Corporal William H. Rihl
June 22, 2013 is the 150th anniversary of the killing of Corporal William H. Rihl, the first Union soldier killed north of the Mason-Dixon Line. Corp. Rihl was born in Philadelphia in 1843. On July 19, 1861, at the age of 18, he enlisted for three years in the cavalry company organized in Philadelphia by Capt. William H. Boyd. Boyd’s company became Co. C in the 1st New York (Lincoln) Cavalry Regiment, the only company in the 1st New York that was from Pennsylvania. The 1st New York (Lincoln) was the first authorized regiment to be raised for the Civil War. Co. C was, also, the first Company in the regiment to be given a duty assignment – to protect President Abraham Lincoln and Washington City.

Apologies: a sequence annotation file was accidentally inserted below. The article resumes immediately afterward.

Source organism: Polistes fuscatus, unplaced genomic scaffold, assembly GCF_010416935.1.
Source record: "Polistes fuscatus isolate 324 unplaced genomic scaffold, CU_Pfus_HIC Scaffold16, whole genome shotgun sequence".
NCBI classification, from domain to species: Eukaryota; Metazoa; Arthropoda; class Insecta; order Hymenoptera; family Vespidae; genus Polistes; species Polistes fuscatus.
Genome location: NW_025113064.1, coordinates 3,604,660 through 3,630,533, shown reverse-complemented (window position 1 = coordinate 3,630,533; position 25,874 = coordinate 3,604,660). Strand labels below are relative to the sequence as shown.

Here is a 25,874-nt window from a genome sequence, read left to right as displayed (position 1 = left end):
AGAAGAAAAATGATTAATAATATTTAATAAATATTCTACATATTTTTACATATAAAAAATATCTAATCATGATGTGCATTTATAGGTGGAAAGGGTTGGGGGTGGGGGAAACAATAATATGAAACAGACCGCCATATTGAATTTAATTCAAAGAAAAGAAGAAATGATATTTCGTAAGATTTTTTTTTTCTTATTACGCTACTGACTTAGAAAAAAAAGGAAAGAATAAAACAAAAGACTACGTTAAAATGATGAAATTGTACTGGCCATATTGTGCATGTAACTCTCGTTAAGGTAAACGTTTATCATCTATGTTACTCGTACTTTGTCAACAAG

By June 1863, it was evident Pennsylvania was going to be invaded by Rebel forces. Union Gen. Darius Couch, in Harrisburg, Commander of the Department of the Susquehanna, ordered troops to go south toward the Mason-Dixon Line to stem the advance of Confederate troops. Among those troops headed south was Boyd’s Co. C, with the young Corp. Rihl.
On June 22, a very hot day, Confederate Gen. Albert Jenkins and his men were in the Greencastle area. He ordered Co. I, 14th VA Cavalry, to cautiously make their way north toward Chambersburg, on what is now Route 11. If they saw any Union troops, they were to retreat in haste, as if in panic, thereby luring the Federals into an ambush of waiting Confederates. Gen. Jenkins’ men were lying in wait in the wheat field of Archibald Fleming, just south, around the bend from his home, along the Chambersburg Pike.